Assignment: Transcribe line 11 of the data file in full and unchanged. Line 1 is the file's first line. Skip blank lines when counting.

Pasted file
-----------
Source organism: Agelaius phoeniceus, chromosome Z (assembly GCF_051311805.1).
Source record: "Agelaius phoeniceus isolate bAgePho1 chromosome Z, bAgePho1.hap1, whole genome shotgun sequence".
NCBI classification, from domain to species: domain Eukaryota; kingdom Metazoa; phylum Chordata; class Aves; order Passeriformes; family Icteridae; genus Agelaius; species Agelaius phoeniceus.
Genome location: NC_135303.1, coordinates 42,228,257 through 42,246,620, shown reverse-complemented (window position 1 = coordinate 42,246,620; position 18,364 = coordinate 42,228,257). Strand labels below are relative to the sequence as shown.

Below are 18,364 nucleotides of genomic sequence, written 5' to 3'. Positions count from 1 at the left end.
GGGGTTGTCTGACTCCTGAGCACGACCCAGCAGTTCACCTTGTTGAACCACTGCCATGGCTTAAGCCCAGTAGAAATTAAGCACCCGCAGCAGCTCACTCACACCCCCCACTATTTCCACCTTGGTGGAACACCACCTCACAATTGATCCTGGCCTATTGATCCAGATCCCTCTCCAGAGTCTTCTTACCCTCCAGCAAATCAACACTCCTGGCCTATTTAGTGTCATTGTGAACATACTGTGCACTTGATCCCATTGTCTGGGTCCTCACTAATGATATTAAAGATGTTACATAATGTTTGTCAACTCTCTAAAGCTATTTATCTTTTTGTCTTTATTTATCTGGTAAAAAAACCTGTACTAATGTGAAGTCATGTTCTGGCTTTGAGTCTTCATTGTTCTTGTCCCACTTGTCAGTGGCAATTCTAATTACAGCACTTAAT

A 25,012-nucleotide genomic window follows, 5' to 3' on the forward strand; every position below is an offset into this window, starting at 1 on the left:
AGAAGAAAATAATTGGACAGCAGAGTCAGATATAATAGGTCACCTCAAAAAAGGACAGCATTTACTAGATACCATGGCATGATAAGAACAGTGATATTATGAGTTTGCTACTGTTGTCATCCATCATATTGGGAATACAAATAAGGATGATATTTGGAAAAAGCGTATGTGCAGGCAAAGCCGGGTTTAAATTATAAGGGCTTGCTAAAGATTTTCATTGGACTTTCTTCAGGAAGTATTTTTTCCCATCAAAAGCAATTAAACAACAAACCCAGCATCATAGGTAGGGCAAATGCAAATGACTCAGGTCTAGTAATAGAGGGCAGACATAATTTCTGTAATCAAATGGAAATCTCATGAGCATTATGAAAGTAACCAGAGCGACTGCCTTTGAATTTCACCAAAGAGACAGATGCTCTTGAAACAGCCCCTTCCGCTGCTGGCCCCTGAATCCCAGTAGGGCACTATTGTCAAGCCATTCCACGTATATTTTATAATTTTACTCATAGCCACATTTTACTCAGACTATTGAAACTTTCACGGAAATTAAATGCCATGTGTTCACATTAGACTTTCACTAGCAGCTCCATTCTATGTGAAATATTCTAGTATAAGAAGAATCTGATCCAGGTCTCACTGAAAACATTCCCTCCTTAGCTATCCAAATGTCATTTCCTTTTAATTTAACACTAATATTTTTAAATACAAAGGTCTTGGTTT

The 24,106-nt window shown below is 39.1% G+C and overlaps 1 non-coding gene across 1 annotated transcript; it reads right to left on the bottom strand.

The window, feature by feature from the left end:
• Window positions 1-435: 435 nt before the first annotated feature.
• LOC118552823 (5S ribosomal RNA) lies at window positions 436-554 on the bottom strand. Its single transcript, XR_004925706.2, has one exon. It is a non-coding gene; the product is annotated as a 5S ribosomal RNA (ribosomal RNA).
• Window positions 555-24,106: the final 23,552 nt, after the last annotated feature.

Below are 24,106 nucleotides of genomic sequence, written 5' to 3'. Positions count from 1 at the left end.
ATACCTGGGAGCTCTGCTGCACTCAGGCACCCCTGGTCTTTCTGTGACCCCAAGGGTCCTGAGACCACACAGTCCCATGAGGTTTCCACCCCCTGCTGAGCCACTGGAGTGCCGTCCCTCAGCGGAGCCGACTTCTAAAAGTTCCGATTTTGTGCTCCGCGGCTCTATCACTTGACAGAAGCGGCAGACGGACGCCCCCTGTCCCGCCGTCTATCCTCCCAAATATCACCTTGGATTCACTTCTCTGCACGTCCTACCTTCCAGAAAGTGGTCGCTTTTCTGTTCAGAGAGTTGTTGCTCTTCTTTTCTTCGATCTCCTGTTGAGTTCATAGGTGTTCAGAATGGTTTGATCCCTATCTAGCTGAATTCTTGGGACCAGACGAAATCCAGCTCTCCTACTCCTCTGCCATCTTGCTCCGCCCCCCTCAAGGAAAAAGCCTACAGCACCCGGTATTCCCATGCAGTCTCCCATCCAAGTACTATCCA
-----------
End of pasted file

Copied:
• Window positions 1-435: 435 nt before the first annotated feature.